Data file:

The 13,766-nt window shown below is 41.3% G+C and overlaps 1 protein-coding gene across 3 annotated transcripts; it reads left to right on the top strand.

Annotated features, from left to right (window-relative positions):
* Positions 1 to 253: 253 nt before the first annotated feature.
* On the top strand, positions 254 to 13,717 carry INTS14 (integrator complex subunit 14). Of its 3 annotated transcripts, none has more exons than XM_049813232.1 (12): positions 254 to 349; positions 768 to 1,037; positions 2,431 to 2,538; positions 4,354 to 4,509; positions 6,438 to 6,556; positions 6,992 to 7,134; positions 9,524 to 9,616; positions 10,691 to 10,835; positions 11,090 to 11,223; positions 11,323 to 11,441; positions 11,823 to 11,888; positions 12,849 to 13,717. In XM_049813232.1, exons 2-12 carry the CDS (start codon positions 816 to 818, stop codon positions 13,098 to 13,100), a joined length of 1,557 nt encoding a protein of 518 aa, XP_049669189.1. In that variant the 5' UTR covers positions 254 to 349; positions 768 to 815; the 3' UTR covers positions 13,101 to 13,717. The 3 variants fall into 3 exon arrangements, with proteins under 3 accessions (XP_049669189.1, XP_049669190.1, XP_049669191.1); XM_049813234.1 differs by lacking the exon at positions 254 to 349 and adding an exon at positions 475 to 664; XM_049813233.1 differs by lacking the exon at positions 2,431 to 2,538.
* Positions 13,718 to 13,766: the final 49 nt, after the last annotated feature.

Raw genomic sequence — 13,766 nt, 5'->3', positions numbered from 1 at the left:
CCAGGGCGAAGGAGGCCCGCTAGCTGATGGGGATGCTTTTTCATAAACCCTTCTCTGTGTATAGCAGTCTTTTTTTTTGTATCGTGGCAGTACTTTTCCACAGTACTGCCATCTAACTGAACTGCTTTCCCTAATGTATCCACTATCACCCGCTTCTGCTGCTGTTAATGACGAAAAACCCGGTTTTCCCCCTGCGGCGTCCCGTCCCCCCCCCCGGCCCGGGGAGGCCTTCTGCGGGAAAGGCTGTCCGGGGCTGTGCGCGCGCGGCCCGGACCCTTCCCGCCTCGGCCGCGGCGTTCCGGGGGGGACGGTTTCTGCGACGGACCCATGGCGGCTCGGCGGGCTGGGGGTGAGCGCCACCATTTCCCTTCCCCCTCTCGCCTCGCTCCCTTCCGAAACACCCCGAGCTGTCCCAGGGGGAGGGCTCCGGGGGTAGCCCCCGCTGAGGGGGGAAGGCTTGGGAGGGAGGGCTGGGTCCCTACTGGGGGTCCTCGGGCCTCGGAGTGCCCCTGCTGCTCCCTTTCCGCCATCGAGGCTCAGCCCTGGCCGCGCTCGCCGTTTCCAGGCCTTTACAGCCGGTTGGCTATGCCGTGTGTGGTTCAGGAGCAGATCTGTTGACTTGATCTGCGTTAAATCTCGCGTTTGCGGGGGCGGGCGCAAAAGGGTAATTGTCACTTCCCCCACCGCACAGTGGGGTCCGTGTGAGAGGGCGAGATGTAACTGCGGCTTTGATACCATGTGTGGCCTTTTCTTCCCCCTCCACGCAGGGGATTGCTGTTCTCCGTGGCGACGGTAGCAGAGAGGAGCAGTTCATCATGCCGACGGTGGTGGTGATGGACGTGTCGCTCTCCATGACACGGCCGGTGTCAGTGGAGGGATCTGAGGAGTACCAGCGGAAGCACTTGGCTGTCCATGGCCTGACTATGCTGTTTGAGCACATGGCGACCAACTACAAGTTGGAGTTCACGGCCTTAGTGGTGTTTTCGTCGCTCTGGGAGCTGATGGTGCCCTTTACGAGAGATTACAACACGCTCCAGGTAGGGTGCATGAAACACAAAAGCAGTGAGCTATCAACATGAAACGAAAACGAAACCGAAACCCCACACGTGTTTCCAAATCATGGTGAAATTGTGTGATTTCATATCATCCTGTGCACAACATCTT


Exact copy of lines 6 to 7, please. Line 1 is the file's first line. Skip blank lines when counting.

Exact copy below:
Raw genomic sequence — 13,766 nt, 5'->3', positions numbered from 1 at the left:
CCAGGGCGAAGGAGGCCCGCTAGCTGATGGGGATGCTTTTTCATAAACCCTTCTCTGTGTATAGCAGTCTTTTTTTTTGTATCGTGGCAGTACTTTTCCACAGTACTGCCATCTAACTGAACTGCTTTCCCTAATGTATCCACTATCACCCGCTTCTGCTGCTGTTAATGACGAAAAACCCGGTTTTCCCCCTGCGGCGTCCCGTCCCCCCCCCCGGCCCGGGGAGGCCTTCTGCGGGAAAGGCTGTCCGGGGCTGTGCGCGCGCGGCCCGGACCCTTCCCGCCTCGGCCGCGGCGTTCCGGGGGGGACGGTTTCTGCGACGGACCCATGGCGGCTCGGCGGGCTGGGGGTGAGCGCCACCATTTCCCTTCCCCCTCTCGCCTCGCTCCCTTCCGAAACACCCCGAGCTGTCCCAGGGGGAGGGCTCCGGGGGTAGCCCCCGCTGAGGGGGGAAGGCTTGGGAGGGAGGGCTGGGTCCCTACTGGGGGTCCTCGGGCCTCGGAGTGCCCCTGCTGCTCCCTTTCCGCCATCGAGGCTCAGCCCTGGCCGCGCTCGCCGTTTCCAGGCCTTTACAGCCGGTTGGCTATGCCGTGTGTGGTTCAGGAGCAGATCTGTTGACTTGATCTGCGTTAAATCTCGCGTTTGCGGGGGCGGGCGCAAAAGGGTAATTGTCACTTCCCCCACCGCACAGTGGGGTCCGTGTGAGAGGGCGAGATGTAACTGCGGCTTTGATACCATGTGTGGCCTTTTCTTCCCCCTCCACGCAGGGGATTGCTGTTCTCCGTGGCGACGGTAGCAGAGAGGAGCAGTTCATCATGCCGACGGTGGTGGTGATGGACGTGTCGCTCTCCATGACACGGCCGGTGTCAGTGGAGGGATCTGAGGAGTACCAGCGGAAGCACTTGGCTGTCCATGGCCTGACTATGCTGTTTGAGCACATGGCGACCAACTACAAGTTGGAGTTCACGGCCTTAGTGGTGTTTTCGTCGCTCTGGGAGCTGATGGTGCCCTTTACGAGAGATTACAACACGCTCCAGGTAGGGTGCATGAAACACAAAAGCAGTGAGCTATCAACATGAAACGAAAACGAAACCGAAACCCCACACGTGTTTCCAAATCATGGTGAAATTGTGTGATTTCATATCATCCTGTGCACAACATCTT